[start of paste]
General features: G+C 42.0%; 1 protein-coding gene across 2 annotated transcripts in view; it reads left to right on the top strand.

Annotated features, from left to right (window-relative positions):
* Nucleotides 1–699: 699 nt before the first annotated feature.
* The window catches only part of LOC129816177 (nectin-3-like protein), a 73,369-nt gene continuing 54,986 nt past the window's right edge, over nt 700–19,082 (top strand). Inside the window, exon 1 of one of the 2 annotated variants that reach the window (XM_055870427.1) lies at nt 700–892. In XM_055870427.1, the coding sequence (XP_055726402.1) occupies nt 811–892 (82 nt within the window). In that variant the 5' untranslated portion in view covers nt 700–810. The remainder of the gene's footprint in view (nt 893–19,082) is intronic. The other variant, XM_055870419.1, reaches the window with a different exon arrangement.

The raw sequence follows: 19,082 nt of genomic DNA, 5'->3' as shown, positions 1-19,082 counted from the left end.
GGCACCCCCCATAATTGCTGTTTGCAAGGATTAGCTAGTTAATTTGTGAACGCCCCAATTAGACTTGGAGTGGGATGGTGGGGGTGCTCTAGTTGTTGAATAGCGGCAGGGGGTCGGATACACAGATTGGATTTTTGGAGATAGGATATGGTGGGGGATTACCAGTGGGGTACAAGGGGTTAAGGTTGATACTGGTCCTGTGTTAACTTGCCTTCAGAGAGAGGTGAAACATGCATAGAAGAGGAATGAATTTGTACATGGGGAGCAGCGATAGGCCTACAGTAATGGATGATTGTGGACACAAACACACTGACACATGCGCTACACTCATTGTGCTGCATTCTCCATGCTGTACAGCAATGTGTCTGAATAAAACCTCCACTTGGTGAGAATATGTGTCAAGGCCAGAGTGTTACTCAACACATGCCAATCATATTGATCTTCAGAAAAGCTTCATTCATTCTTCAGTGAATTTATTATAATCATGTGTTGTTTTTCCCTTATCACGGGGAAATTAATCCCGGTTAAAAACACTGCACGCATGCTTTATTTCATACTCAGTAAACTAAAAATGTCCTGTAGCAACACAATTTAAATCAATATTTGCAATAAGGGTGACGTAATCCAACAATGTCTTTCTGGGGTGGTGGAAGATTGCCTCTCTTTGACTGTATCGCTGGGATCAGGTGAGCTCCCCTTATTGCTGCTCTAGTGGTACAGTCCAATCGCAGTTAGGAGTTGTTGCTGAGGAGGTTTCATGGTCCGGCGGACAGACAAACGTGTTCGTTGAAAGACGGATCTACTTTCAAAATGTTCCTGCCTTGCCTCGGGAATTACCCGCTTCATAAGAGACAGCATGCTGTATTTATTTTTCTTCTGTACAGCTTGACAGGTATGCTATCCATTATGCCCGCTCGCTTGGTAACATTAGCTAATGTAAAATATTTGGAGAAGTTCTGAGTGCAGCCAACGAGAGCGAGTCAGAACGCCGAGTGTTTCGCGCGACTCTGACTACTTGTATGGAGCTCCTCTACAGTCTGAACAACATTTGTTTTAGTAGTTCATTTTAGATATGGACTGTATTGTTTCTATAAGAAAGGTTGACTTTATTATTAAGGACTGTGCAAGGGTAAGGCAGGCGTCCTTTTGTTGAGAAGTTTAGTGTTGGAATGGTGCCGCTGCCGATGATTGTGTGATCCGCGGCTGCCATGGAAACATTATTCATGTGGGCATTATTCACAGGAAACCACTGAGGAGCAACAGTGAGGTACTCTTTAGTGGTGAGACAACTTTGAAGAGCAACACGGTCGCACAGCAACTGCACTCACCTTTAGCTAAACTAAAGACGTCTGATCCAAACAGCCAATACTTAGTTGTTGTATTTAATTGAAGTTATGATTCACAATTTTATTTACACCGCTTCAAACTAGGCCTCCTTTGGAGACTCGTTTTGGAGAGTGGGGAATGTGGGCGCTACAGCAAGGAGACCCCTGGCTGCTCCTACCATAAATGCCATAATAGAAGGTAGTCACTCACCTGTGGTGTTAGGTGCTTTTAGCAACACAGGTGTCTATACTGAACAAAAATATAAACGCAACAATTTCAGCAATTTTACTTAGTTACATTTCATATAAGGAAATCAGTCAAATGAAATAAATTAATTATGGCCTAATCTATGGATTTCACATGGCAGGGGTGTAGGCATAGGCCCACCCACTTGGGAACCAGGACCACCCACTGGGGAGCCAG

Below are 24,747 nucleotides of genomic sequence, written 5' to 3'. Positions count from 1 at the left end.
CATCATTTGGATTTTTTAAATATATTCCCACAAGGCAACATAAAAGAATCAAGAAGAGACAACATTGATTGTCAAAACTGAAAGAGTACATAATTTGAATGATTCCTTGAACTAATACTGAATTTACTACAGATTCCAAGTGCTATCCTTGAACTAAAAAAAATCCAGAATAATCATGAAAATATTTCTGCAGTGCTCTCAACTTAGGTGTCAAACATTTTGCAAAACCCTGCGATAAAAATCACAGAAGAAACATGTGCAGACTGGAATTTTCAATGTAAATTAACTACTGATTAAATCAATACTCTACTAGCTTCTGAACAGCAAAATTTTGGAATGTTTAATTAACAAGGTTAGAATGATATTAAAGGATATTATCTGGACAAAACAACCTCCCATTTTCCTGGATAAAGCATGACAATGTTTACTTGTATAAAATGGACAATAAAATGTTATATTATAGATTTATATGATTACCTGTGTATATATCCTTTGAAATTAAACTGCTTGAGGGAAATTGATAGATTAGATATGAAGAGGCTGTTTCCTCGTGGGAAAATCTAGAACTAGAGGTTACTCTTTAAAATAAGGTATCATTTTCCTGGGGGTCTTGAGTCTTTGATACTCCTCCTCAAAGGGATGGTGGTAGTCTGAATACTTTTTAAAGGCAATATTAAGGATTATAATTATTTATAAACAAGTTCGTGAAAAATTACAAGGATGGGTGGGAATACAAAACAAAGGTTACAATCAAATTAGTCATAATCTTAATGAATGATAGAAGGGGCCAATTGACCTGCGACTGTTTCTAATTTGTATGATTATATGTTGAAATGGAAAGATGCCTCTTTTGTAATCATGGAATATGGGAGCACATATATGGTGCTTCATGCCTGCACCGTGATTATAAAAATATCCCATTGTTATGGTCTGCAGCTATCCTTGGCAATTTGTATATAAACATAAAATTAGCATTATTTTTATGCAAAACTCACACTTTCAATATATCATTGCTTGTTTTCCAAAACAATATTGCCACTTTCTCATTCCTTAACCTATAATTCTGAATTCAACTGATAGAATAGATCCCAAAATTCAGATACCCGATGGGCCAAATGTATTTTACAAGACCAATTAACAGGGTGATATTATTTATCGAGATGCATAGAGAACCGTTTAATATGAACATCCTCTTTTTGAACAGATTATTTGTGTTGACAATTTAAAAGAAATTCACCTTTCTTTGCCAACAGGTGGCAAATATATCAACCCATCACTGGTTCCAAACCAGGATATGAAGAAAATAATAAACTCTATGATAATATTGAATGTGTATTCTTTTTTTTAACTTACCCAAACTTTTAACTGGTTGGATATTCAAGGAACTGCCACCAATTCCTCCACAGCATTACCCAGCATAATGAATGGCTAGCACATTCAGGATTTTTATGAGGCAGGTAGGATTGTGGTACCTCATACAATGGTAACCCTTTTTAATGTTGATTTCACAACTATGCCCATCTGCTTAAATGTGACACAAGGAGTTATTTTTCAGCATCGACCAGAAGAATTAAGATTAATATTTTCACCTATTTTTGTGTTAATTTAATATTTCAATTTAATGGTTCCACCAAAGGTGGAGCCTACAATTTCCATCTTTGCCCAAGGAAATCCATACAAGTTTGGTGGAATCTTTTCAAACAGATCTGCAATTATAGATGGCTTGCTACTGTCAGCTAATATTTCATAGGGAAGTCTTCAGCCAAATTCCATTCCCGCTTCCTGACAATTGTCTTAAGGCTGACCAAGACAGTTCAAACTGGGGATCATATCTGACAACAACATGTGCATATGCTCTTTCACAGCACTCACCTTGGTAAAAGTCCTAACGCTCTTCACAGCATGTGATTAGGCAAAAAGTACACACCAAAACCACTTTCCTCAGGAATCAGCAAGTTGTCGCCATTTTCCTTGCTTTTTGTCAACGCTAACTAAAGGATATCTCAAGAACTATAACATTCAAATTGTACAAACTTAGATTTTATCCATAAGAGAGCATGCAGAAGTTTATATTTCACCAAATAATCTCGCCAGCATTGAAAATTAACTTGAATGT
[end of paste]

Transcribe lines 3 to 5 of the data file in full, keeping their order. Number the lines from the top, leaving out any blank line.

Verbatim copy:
* Nucleotides 1–699: 699 nt before the first annotated feature.
* The window catches only part of LOC129816177 (nectin-3-like protein), a 73,369-nt gene continuing 54,986 nt past the window's right edge, over nt 700–19,082 (top strand). Inside the window, exon 1 of one of the 2 annotated variants that reach the window (XM_055870427.1) lies at nt 700–892. In XM_055870427.1, the coding sequence (XP_055726402.1) occupies nt 811–892 (82 nt within the window). In that variant the 5' untranslated portion in view covers nt 700–810. The remainder of the gene's footprint in view (nt 893–19,082) is intronic. The other variant, XM_055870419.1, reaches the window with a different exon arrangement.

The raw sequence follows: 19,082 nt of genomic DNA, 5'->3' as shown, positions 1-19,082 counted from the left end.